NASHVILLE, Tenn. — Compliance, collaboration and recruitment are just a few of the top concerns for leaders of credit unions under $75 million.
During the Small Credit Union Roundtable during NAFCU’s annual conference this week at the Gaylord Opryland Resort attendees shared that regulatory pressures has been the greatest challenge.
“We were looking into putting a courtesy pay program then realized the Consumer Financial Protection Bureau is looking into it, so I’m not going to waste my time,” said Patty Dawson, president/CEO of the $29.4 million Taylor Model Basin Federal Credit Union in Bethesda, Md., who moderated the roundtable event. “This corporate stabilization is killing us. I didn’t belong to a corporate credit union, yet I’m paying for it.”
Others shared their NCUA examiner woes.
“I had six examiners come in, and at the end of the day, they claimed we didn’t have the skills to do loans, which we’ve been doing for years,” said one CEO of a $32 million credit union. “We always get the new examiners who nitpick about why procedures aren’t embedded in policies or insisting we need to have an Internet gambling policy in place but miss the big stuff. They chewed up an inordinate amount of time bringing my job to a standstill for three months appealing the exam with still no resolution.”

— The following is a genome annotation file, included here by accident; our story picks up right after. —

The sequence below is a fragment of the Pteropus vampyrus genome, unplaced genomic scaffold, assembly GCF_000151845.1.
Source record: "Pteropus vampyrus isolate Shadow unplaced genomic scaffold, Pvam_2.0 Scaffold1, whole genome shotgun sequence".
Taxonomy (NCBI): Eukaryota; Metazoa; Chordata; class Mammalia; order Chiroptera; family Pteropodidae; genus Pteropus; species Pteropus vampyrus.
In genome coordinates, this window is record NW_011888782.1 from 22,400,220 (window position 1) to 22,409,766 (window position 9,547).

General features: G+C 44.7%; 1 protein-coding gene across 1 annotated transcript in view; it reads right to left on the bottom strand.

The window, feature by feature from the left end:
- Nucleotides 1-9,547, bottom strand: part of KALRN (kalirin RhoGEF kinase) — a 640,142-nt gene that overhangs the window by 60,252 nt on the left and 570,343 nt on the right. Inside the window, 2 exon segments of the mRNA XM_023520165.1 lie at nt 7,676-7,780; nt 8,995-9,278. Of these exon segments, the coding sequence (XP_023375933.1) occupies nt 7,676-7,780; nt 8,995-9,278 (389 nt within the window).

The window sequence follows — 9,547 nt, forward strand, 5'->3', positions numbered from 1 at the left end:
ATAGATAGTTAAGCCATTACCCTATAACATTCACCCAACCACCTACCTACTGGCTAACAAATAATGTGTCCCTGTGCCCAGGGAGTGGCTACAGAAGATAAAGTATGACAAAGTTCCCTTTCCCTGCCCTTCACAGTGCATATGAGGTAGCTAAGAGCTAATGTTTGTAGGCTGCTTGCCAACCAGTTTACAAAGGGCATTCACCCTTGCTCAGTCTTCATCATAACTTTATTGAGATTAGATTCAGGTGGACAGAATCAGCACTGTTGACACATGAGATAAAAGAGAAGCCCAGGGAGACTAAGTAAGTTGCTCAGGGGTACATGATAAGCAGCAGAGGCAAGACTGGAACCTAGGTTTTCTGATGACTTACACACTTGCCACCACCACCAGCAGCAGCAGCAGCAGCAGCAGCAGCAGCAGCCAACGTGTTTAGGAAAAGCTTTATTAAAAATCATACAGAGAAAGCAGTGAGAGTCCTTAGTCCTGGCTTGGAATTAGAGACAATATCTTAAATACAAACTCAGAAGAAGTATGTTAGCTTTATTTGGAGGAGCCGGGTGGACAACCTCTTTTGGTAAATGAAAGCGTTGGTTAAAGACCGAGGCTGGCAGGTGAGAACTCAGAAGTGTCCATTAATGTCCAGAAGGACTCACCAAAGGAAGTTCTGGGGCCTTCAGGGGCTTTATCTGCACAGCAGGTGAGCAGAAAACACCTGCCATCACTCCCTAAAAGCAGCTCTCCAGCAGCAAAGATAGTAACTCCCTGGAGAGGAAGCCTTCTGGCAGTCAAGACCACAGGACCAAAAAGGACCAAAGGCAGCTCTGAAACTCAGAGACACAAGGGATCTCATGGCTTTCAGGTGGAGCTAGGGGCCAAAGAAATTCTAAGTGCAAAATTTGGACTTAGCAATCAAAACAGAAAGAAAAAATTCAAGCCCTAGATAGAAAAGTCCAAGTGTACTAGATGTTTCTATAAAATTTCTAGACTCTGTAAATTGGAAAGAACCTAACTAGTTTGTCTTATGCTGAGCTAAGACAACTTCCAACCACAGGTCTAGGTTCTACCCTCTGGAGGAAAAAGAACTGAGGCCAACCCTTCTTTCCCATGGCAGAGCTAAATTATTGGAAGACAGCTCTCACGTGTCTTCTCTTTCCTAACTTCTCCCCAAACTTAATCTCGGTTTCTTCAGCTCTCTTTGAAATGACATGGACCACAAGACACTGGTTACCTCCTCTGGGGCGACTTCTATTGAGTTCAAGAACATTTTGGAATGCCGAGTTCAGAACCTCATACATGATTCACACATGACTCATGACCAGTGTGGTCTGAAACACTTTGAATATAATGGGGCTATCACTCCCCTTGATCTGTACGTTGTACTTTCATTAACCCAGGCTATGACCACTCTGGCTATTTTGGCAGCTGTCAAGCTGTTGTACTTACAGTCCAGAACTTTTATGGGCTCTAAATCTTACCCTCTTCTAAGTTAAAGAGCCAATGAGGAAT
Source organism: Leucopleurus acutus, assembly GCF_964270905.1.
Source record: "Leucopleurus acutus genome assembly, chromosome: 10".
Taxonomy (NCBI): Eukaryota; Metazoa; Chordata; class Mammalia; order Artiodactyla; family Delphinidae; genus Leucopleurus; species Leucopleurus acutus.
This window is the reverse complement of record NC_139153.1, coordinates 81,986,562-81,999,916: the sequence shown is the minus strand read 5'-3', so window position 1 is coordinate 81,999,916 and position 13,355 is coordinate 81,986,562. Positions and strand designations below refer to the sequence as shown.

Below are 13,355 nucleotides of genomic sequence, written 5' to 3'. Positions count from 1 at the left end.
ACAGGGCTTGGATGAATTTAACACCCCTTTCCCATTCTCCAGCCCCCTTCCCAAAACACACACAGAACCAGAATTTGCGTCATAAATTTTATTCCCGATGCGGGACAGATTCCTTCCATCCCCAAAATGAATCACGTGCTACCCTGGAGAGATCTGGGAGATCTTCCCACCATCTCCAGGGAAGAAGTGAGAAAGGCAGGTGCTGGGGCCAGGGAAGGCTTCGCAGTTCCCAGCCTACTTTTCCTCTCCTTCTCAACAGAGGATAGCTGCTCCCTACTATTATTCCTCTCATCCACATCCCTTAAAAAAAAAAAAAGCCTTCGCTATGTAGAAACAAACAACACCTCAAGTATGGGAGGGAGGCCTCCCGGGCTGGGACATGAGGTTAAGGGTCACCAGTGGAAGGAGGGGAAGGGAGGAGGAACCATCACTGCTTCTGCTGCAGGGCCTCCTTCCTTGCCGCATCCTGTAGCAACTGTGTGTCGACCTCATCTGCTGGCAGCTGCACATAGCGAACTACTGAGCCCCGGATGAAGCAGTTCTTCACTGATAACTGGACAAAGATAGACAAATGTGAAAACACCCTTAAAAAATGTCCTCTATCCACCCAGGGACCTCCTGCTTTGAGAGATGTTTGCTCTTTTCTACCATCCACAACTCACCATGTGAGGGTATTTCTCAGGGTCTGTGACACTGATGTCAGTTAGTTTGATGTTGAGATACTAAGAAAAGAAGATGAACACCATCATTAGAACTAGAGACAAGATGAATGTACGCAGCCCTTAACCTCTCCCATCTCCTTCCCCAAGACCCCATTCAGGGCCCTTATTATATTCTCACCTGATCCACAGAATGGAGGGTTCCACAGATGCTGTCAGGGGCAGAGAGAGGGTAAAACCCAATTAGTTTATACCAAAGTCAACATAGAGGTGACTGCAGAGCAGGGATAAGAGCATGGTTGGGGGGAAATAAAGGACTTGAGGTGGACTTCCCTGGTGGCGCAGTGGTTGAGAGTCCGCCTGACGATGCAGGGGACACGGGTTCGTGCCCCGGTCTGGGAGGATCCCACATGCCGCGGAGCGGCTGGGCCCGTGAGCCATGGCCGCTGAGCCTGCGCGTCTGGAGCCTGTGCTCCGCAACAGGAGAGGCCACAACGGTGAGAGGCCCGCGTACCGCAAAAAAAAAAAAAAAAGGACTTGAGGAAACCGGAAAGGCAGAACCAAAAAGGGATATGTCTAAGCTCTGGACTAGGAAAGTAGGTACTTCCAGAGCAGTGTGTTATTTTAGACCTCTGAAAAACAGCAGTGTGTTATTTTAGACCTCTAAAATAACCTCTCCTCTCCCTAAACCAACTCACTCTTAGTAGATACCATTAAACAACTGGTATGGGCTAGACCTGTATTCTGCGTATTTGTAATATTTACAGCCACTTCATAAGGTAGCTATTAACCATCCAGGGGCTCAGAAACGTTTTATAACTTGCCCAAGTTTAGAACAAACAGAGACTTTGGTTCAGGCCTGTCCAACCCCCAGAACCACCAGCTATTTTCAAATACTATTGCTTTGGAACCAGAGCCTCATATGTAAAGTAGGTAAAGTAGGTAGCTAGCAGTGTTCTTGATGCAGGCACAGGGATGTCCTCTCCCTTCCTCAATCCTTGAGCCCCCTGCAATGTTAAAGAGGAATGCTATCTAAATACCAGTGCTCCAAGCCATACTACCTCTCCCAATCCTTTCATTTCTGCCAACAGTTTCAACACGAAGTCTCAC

Attendees were encouraged to write to the CFPB so that they’d have a stronger voice and help promote regulations tailored to meet small credit union resources.
Small credit unions were also advised to reach out within the community and find ways to share ideas and collaborate on a more sophisticated level.
One chief financial officer of a $26 million credit union shared how his credit union joined forces with three other credit unions to outsource and share a part-time collections officer and compliance officer.
“My first credit union opportunity was at a $30 million credit union, and I was always networking, calling on other CEOs to share procedures and policies,” said Jeanne Kucey, president/CEO of $135 million Miami Lakes, Fla.-based JetStream Federal Credit Union and NAFCU board secretary. “You’ve got to help each other out whenever you can. The majority of people are willing to help and share information. Networking is critical because, especially with everyone wearing so many hats at small credit unions, there isn’t enough time to do it all on your own. I know I still get by with help from my friends.”
Another top concern for many small credit unions has been recruiting top talent.
One CEO of a $28 million credit union has had success tapping former bankers who have been laid off and getting referrals from their existing staff.
“Treat them right,” said Dawson. “I have a great staff [who are] always willing to pitch in and value what they do. But part of it is that we treat them well so they want to stay. I had about three former employees wanting to come back.”